Tuesday, 20 November, 2018

Oil under pressure from rising output, but Iran sanctions loom

Iran's Foreign Minister Zarif speaks during a news conference in Istanbul Iran's Foreign Minister Javad Zarif speaks during a news conference in Istanbul Turkey
Nellie Chapman | 02 November, 2018, 13:44

While futures in NY edged higher on Friday on signs of a possible trade deal between the US and China, they're still on course for a 5.7 percent weekly loss.

"Given these (output) numbers, with Russian Federation pumping hard and the United States and OPEC as well, and we are not really seeing a pickup in demand for another month ... it could indicate we're back to the good old $70-80 range that persisted through April and August", Saxo Bank senior manager Ole Hansen said.

A Wednesday Reuters survey of OPEC production shows the group made up for declines in Iranian shipments in October by boosting production to its highest level since 2016.

"There are two downward pressures on global oil demand growth".

U.S. West Texas Intermediate (WTI) crude futures advanced 55 cents, or 0.9 percent, to $66.73 a barrel on Wednesday. -China trade war. In this case it's "the prospect" of a global slowdown that is driving the price action.

Bloomberg reported that close United States allies South Korea and Japan had received waivers along with India, which relies heavily on supplies from Iran. The contract fell $1.62 to $63.69 on Thursday. Total volume traded was about 0.8 percent below the 100-day average. The contract is down 5.6 percent this week for a fourth consecutive week.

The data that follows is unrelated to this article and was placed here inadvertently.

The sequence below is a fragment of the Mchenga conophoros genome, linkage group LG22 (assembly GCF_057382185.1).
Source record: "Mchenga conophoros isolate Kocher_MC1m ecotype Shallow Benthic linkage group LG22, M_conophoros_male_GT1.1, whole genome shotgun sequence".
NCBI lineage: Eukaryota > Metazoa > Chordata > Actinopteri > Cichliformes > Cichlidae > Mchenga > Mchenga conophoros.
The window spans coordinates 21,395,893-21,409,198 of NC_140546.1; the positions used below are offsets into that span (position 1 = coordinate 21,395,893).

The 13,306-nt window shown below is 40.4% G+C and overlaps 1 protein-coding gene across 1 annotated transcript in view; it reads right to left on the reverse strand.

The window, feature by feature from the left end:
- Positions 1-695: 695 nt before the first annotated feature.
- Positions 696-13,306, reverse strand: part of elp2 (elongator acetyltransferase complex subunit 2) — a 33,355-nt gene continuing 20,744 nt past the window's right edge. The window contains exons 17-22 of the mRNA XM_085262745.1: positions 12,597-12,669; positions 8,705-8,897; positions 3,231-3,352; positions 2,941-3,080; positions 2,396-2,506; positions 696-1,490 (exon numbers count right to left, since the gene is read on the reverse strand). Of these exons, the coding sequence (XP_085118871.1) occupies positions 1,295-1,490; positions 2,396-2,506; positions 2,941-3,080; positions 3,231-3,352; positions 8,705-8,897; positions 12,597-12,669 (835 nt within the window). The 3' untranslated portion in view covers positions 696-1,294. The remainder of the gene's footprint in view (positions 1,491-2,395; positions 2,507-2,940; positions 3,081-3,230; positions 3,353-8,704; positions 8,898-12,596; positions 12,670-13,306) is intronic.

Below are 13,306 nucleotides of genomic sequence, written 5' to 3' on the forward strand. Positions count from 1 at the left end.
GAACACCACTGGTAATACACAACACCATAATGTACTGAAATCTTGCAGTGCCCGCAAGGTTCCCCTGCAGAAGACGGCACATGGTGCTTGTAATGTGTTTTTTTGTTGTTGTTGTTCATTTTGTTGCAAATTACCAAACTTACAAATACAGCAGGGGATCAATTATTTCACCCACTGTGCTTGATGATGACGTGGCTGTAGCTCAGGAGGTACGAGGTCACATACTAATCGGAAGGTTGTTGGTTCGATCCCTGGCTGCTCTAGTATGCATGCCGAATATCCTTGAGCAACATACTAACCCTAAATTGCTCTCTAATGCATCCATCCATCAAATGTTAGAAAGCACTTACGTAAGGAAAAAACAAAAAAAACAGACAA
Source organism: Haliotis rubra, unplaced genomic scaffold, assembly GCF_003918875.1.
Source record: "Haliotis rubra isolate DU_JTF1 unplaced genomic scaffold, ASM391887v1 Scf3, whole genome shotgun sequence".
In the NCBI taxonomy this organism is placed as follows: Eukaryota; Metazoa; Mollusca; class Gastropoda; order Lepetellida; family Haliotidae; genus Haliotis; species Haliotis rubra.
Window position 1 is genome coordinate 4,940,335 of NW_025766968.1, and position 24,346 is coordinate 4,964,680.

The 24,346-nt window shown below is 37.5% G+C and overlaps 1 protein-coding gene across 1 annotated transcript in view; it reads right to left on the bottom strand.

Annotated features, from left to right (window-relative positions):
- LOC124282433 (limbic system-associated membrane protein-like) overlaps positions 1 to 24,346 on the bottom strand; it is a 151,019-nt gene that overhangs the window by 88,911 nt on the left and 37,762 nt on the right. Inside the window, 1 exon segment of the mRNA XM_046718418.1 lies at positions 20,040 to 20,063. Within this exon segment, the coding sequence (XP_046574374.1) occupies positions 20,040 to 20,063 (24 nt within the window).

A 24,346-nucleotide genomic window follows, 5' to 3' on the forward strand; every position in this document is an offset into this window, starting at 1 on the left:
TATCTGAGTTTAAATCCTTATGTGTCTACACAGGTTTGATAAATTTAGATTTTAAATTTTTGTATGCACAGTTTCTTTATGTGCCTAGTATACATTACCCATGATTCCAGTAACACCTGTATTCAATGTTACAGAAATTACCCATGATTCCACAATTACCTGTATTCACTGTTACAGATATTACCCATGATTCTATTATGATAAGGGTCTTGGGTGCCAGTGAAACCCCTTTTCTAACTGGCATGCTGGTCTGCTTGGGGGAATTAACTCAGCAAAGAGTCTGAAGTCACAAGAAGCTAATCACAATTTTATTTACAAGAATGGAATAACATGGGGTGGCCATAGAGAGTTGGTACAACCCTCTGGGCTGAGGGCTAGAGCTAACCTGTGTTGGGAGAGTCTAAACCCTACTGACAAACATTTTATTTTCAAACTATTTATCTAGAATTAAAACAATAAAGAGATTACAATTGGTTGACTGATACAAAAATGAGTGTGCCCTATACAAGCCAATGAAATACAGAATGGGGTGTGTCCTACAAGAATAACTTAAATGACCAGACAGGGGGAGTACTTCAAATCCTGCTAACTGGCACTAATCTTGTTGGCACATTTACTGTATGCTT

A Chinese official told Reuters that discussions with the United States government were ongoing and that a result was expected over the next couple of days.

The end-of-week bounce wasn't enough to offset losses earlier in the week as speculation mounts that supply is exceeding expectations.

In a presidential memorandum late on October 31, Trump said he determined there was sufficient supply of petroleum and petroleum products in the global market to cushion the impact of a cut in purchases of Iranian oil.

Despite the lower output from Iran, some exports from the Persian Gulf nation will likely continue if the Trump administration officially grants waivers to India, South Korea and potentially others. However, Iran's crude and condensate exports held at 1.9 million bpd in September, according to EIA estimates based on data from ClipperData.

"While the gain in US crude inventories was in line with the market expectation, it's still a sixth consecutive week of increase on the back of rising American production", Takayuki Nogami, chief economist at Japan Oil, Gas and Metals National Corp., said by phone from Tokyo.

WorleyParsons Ltd., the Australian engineering firm that designs massive energy projects, is seeing customers returning to sea - albeit at a more subdued pace.

Meanwhile, US crude oil production surged by 416,000 bpd to a record 11.346 million bpd in August, the US Energy Information Administration (EIA) said in a monthly report this week.